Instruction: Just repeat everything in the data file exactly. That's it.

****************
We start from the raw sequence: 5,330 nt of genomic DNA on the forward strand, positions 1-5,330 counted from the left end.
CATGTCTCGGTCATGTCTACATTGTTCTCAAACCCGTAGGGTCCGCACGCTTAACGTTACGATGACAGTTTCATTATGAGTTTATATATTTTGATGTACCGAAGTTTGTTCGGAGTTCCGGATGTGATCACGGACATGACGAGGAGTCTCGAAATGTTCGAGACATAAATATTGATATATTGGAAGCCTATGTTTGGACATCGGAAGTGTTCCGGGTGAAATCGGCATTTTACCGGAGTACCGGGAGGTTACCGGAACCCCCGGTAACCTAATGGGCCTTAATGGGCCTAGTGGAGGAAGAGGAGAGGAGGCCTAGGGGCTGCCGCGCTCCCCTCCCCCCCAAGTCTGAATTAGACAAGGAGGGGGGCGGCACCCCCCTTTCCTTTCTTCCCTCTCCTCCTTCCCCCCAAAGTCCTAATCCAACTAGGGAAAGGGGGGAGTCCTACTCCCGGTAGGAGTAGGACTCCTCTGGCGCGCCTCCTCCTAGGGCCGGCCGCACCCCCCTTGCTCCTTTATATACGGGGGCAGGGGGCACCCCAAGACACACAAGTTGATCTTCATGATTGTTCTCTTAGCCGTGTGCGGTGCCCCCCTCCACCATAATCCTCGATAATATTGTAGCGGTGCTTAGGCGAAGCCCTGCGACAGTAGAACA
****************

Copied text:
We start from the raw sequence: 5,330 nt of genomic DNA on the forward strand, positions 1-5,330 counted from the left end.
CATGTCTCGGTCATGTCTACATTGTTCTCAAACCCGTAGGGTCCGCACGCTTAACGTTACGATGACAGTTTCATTATGAGTTTATATATTTTGATGTACCGAAGTTTGTTCGGAGTTCCGGATGTGATCACGGACATGACGAGGAGTCTCGAAATGTTCGAGACATAAATATTGATATATTGGAAGCCTATGTTTGGACATCGGAAGTGTTCCGGGTGAAATCGGCATTTTACCGGAGTACCGGGAGGTTACCGGAACCCCCGGTAACCTAATGGGCCTTAATGGGCCTAGTGGAGGAAGAGGAGAGGAGGCCTAGGGGCTGCCGCGCTCCCCTCCCCCCCAAGTCTGAATTAGACAAGGAGGGGGGCGGCACCCCCCTTTCCTTTCTTCCCTCTCCTCCTTCCCCCCAAAGTCCTAATCCAACTAGGGAAAGGGGGGAGTCCTACTCCCGGTAGGAGTAGGACTCCTCTGGCGCGCCTCCTCCTAGGGCCGGCCGCACCCCCCTTGCTCCTTTATATACGGGGGCAGGGGGCACCCCAAGACACACAAGTTGATCTTCATGATTGTTCTCTTAGCCGTGTGCGGTGCCCCCCTCCACCATAATCCTCGATAATATTGTAGCGGTGCTTAGGCGAAGCCCTGCGACAGTAGAACA